By Tim Maly, Wired
Designer Aaron Mickelson wants to solve the problem of excess packaging, by creating products that have no packaging at all or at the very least, sustainable packaging.
Every year, Americans generate a lot of solid waste. In 2010, 250 million tons, according to the EPA. A full 30 percent of that (about 76 million tons) comes from packaging — it’s the biggest culprit.
As awareness grows about this problem and the potential for sustainable packaging, many companies and designers are looking for solutions to green their packaging by either making it more recyclable or reducing the amount. Mickelson wants to take that initiative to its furthest extent and eliminate packaging waste entirely or produce sustainable packaging. His Pratt University master’s thesis, called The Disappearing Package, is a proposal for how that might happen.
“On a whim, I started thinking about applying the functions of packaging to the product itself,” Mickelson says. “I was immediately struck by the green potential for an idea like this, if it could be applied across several product types.”
The project uses five familiar household brands: Tide laundry detergent, OXO containers, Glad garbage bags, Nivea hand soap, and Twining’s tea. These are the kinds of things that consumers buy in great numbers. “I wanted people to see products and packages they have encountered countless times in a completely different way,” Mickelson says. “I also have to admit that I picked these five brands because they afforded me a solution in every color: red (OXO), orange (Tide), yellow (Glad), green (Twinings), and blue (NIVEA).”
The products that Mickelson displays aren’t just mock-ups. They are physical prototypes. “I wanted them to look and feel like real packages that you might have just picked up off the shelf, so I built each one by hand.”
“I spent the largest amount of my research phase on finding the materials and processes that would make my idea a reality,” he says. The soluble inks were sourced from a small manufacturer that doesn’t yet have them in wide distribution, while the paper and plastic were more readily available. The paper and ink are non-toxic and can be safely washed down the drain. The plastic is, err, plastic — but at least it’s not plastic in a box.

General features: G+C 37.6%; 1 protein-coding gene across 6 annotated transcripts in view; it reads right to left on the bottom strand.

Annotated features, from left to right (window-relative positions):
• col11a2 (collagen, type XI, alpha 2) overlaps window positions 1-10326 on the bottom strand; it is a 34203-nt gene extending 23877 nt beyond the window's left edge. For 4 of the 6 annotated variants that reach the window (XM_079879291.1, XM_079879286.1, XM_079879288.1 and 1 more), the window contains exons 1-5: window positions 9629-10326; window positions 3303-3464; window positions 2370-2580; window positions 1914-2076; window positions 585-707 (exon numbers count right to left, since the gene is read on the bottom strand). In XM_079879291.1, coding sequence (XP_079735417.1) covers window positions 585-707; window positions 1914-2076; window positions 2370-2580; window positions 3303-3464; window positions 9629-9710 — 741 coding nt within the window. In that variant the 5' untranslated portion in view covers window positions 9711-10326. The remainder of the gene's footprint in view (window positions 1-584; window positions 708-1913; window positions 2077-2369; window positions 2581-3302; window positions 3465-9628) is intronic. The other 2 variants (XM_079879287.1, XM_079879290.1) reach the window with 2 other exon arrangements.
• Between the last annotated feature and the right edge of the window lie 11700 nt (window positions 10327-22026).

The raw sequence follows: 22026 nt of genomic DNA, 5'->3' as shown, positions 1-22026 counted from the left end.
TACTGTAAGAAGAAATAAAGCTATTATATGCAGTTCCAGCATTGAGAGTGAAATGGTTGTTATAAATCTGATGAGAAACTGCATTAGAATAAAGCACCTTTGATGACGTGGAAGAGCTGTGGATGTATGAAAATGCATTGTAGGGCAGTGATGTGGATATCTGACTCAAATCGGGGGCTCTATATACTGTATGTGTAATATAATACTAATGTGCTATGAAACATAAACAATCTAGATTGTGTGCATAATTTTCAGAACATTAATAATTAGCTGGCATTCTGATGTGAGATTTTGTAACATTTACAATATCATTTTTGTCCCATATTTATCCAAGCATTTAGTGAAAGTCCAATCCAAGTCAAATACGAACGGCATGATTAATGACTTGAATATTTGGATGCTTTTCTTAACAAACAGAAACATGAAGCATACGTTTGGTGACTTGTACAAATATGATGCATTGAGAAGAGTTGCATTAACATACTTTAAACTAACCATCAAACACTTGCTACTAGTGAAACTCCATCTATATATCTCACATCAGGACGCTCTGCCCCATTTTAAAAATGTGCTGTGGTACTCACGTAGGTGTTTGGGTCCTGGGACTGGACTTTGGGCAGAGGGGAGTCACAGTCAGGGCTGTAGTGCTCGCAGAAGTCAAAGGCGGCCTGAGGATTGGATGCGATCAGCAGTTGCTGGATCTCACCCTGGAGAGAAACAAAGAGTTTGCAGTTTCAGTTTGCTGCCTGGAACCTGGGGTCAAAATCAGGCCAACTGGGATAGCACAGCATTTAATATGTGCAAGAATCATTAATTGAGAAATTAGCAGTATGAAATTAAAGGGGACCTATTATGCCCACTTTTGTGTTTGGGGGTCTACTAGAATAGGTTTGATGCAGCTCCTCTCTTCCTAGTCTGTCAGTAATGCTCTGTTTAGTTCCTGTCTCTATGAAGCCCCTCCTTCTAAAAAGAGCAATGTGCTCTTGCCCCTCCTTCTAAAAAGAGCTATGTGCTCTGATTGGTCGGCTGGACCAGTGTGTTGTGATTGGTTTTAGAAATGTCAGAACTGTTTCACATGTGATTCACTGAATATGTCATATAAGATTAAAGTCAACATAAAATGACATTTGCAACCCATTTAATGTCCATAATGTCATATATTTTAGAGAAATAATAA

Of course, packaging also serves an important protection and safety function, but Mickelson says most of the time that stuff is over-engineered. He recognizes that some changes might be required for these solutions to make it into the logistics chain. Leading to sustainable packaging.
“I have great respect for the people who ensure packages can make it from the production line to the store shelf to the consumer’s home,” he says. “Production machinery may need to be re-tooled to safely work with the proposed materials. Where fragility is a concern, reusable shipping containers may need to be used.
“In any case, these designs are concepts. My goal with The Disappearing Package was to expand the conversation on sustainable packaging,” Mickelson says. “I hope, at the end of the day, I have shown that sustainability can still be beautiful. I leave that up to my audience to decide.”
This article was written by Tim Maly and published in Wired on February 14, 2013.